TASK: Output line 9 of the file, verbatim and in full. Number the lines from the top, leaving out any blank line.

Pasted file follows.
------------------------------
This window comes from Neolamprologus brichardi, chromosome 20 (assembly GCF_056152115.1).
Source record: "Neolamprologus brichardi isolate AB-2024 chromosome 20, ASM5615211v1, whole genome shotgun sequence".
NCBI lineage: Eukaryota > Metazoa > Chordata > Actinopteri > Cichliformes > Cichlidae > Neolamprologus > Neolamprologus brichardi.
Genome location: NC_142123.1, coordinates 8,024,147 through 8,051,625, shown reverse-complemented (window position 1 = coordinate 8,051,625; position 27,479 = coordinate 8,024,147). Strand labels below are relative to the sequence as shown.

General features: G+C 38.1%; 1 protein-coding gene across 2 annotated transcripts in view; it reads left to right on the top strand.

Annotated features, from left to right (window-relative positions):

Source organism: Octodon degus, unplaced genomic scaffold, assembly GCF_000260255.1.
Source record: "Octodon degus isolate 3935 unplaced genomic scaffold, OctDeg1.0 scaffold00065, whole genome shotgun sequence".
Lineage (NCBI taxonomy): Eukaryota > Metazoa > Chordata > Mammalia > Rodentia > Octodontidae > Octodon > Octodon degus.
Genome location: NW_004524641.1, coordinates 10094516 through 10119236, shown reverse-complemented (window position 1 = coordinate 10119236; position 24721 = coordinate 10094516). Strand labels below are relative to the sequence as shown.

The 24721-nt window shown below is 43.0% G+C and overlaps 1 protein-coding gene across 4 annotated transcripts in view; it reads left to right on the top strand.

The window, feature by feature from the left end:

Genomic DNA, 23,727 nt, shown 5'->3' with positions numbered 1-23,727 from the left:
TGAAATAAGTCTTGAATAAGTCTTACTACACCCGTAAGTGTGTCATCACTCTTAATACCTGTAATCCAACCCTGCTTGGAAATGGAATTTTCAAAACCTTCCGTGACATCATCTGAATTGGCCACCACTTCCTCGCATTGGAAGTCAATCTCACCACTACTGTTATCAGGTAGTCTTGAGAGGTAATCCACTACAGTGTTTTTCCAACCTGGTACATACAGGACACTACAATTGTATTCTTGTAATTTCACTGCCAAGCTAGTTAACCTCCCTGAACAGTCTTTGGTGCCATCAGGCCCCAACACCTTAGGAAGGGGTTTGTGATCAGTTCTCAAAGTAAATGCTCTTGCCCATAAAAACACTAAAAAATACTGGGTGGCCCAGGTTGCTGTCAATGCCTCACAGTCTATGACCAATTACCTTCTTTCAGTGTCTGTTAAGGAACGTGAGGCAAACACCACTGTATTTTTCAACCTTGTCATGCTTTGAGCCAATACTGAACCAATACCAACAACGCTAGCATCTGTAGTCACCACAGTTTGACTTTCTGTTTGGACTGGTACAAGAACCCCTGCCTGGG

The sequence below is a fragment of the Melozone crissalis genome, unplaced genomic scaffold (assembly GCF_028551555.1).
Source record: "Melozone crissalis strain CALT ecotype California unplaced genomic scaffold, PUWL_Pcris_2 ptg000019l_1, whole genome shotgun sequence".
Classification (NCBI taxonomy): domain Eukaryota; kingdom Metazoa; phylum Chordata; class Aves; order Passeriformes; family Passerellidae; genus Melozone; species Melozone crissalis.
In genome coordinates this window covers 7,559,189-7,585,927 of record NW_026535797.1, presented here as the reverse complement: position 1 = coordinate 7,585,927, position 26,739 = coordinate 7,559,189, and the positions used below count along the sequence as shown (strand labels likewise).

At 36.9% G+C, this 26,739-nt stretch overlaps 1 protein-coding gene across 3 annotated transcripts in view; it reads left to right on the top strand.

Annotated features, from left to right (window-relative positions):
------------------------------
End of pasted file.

Lineage (NCBI taxonomy): Eukaryota > Metazoa > Chordata > Mammalia > Rodentia > Octodontidae > Octodon > Octodon degus.